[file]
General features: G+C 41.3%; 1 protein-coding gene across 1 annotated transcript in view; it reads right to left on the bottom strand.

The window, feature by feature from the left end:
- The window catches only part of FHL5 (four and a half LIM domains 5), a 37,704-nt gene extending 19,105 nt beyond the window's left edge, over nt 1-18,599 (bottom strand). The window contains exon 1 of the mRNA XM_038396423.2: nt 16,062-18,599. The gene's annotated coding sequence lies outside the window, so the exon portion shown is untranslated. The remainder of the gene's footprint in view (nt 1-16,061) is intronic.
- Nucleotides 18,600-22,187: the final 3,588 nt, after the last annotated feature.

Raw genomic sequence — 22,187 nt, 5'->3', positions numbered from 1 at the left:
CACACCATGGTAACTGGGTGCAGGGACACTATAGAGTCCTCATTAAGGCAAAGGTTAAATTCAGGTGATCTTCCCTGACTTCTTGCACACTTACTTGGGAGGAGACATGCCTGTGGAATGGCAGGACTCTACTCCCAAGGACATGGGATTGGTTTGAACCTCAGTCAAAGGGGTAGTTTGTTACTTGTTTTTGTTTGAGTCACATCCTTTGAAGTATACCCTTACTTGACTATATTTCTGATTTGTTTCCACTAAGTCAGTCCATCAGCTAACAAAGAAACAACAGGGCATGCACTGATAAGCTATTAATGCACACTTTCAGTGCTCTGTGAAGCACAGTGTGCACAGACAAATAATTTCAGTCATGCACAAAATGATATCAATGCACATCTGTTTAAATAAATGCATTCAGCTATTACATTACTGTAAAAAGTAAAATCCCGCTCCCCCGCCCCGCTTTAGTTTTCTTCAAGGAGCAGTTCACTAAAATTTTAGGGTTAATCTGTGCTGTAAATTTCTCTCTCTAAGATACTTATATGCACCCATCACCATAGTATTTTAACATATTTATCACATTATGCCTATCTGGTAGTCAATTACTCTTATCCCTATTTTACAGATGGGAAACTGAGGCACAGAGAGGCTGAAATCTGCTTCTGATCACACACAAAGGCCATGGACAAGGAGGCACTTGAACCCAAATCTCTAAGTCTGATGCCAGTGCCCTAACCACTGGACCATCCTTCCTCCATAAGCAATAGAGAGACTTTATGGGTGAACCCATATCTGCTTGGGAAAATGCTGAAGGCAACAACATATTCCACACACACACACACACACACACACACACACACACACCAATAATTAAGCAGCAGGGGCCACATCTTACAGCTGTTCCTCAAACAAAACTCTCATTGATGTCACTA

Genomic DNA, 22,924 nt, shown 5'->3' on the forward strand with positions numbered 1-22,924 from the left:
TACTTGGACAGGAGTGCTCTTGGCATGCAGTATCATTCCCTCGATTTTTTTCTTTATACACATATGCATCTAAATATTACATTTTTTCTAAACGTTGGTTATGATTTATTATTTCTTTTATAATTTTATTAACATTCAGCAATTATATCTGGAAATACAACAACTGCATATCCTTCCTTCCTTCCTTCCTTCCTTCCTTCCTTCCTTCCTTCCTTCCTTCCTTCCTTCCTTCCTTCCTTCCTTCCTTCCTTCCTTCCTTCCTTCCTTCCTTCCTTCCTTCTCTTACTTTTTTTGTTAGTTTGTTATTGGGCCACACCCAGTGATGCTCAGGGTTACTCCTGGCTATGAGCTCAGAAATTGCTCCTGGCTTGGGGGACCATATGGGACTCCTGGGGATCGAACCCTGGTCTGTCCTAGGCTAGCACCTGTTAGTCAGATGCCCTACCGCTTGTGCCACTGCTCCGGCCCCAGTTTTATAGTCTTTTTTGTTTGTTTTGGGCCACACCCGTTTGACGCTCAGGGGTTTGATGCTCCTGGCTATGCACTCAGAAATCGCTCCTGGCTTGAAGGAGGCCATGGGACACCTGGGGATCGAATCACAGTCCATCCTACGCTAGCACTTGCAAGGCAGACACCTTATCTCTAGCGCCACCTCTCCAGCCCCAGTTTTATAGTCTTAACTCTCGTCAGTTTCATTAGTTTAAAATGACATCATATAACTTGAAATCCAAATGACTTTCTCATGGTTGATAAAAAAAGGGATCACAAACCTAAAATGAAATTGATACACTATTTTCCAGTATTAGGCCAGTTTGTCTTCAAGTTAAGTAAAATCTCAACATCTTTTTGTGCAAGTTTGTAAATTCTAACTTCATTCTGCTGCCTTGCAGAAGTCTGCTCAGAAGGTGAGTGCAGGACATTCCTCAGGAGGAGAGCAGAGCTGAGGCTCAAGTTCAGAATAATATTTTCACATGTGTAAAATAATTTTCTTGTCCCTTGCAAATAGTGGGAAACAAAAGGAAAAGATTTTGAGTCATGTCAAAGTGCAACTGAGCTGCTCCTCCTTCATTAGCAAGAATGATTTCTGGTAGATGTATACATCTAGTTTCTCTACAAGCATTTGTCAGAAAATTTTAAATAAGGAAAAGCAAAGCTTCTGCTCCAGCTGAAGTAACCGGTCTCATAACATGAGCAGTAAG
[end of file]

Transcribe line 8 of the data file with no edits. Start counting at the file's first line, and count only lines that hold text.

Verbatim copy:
TACTTGGACAGGAGTGCTCTTGGCATGCAGTATCATTCCCTCGATTTTTTTCTTTATACACATATGCATCTAAATATTACATTTTTTCTAAACGTTGGTTATGATTTATTATTTCTTTTATAATTTTATTAACATTCAGCAATTATATCTGGAAATACAACAACTGCATATCCTTCCTTCCTTCCTTCCTTCCTTCCTTCCTTCCTTCCTTCCTTCCTTCCTTCCTTCCTTCCTTCCTTCCTTCCTTCCTTCCTTCCTTCCTTCCTTCCTTCCTTCCTTCTCTTACTTTTTTTGTTAGTTTGTTATTGGGCCACACCCAGTGATGCTCAGGGTTACTCCTGGCTATGAGCTCAGAAATTGCTCCTGGCTTGGGGGACCATATGGGACTCCTGGGGATCGAACCCTGGTCTGTCCTAGGCTAGCACCTGTTAGTCAGATGCCCTACCGCTTGTGCCACTGCTCCGGCCCCAGTTTTATAGTCTTTTTTGTTTGTTTTGGGCCACACCCGTTTGACGCTCAGGGGTTTGATGCTCCTGGCTATGCACTCAGAAATCGCTCCTGGCTTGAAGGAGGCCATGGGACACCTGGGGATCGAATCACAGTCCATCCTACGCTAGCACTTGCAAGGCAGACACCTTATCTCTAGCGCCACCTCTCCAGCCCCAGTTTTATAGTCTTAACTCTCGTCAGTTTCATTAGTTTAAAATGACATCATATAACTTGAAATCCAAATGACTTTCTCATGGTTGATAAAAAAAGGGATCACAAACCTAAAATGAAATTGATACACTATTTTCCAGTATTAGGCCAGTTTGTCTTCAAGTTAAGTAAAATCTCAACATCTTTTTGTGCAAGTTTGTAAATTCTAACTTCATTCTGCTGCCTTGCAGAAGTCTGCTCAGAAGGTGAGTGCAGGACATTCCTCAGGAGGAGAGCAGAGCTGAGGCTCAAGTTCAGAATAATATTTTCACATGTGTAAAATAATTTTCTTGTCCCTTGCAAATAGTGGGAAACAAAAGGAAAAGATTTTGAGTCATGTCAAAGTGCAACTGAGCTGCTCCTCCTTCATTAGCAAGAATGATTTCTGGTAGATGTATACATCTAGTTTCTCTACAAGCATTTGTCAGAAAATTTTAAATAAGGAAAAGCAAAGCTTCTGCTCCAGCTGAAGTAACCGGTCTCATAACATGAGCAGTAAG